Friends: It was a long (nearly twenty miles), gradual climb on the autopista over a ridge of mountains and then a sharp descent into the valley of Caracas, which at over 3,000 feet in elevation was pleasantly temperate. There was a nice wide shoulder that I had to
occasionally share with a slower, struggling truck spewing the most horrid of the noxious fumes of the two-laned promenade of bumper-to-bumper traffic, mostly trucks, converging upon the capital like some military operation. The smell was bad, but even harsher was the sting to my lungs. But worst of all was a half-mile long tunnel on the climb--a veritable death-zone of swirling particulates, as thick as soup. I needed the descent to save my lungs even more than to relieve to my legs.
As I emerged into the sprawl of the metropolis, the traffic was clogged enough that motorists could slow alongside me and bombard me with the usual assortment of questions. One woman held up her cell-phone camera and took a few shots. When I stopped at a gas station to ask
directions to the Plaza Bolivar, the heart of every city here, I was swarmed by an array of people who were pleased to give me assistance. I still had five miles to go, but I was given some helpful
landmarks to guide me. Big city folk were responding to me as enthusiastically as their rural counterparts.
Caracas is spread out mostly on an east-west axis and confined by steep mountainsides all around. I was entering from the south and not sure at which point. If I could spot the twin 53-floor towers, the tallest in the city, that would give me my bearings. But with the city's rolling terrain, it was a while before they revealed themselves, and when they did, I wasn't certain they were them, as one was still under construction. They were on the west end of the city´s largest park, about two miles from the Plaza Bolivar. The park looked forbidding with a high fence around it, like many of the urban parks, and with only a couple of guarded entrances, so they can be well-monitored.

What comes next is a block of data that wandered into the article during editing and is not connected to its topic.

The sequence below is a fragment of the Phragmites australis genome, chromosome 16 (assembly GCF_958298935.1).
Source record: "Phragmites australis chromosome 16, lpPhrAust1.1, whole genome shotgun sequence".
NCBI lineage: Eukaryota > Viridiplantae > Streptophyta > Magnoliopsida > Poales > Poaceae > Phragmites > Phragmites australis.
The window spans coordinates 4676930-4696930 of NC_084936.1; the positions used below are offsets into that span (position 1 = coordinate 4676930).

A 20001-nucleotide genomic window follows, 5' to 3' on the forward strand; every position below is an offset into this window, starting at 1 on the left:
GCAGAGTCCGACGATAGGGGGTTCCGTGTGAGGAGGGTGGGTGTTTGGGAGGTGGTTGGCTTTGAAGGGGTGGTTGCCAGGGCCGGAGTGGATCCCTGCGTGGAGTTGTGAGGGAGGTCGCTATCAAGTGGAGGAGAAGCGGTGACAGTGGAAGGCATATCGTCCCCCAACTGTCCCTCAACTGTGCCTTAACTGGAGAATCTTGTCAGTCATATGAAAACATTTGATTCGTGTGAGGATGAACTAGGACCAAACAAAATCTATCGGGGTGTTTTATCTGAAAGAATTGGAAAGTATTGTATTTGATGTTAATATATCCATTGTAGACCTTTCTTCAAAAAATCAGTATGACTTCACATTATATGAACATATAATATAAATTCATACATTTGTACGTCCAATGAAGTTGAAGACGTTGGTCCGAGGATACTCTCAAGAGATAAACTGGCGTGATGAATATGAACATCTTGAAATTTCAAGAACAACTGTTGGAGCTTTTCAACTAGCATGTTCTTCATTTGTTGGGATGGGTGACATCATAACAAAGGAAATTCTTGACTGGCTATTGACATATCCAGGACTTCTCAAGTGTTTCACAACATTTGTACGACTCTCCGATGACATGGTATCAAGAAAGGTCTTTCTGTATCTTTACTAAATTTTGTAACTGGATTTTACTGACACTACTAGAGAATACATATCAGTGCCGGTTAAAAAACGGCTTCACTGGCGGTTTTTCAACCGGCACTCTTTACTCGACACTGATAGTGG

After passing the park I found myself on Avenida Bolivar, a grand boulevard with not an excessive amount of traffic. Two blocks over was the street with my first choice of hotels. There were others in the vicinity I came upon first that I checked on, as the Lonely Planet choices have all been dramatically more expensive than their listed price. A couple of Germans I met in Santa Elena said their budget had been devastated since hotel prices had been three or four times what they had anticipated and they had no alternative but to pay them, unlike me who had the option of camping.
This hotel was no different. Lonely Planet said singles could be had for $4.40. They were now $17. The other hotels I had checked were between ten and twelve dollars, but all full. When I initially asked the price of a room at the Lonely Planet choice, I was told 32,000 Bolivares, but when I paid for it I was told the price was actually 35,000. It was the first of a series of gougings I suffered in the big city. At lunch after I paid 3,000 Bolivars for an empanada and a juice with a 5,000 Bolivar note while sitting at the counter eating it, the counter man busily attended to other customers and forced me to ask for my change.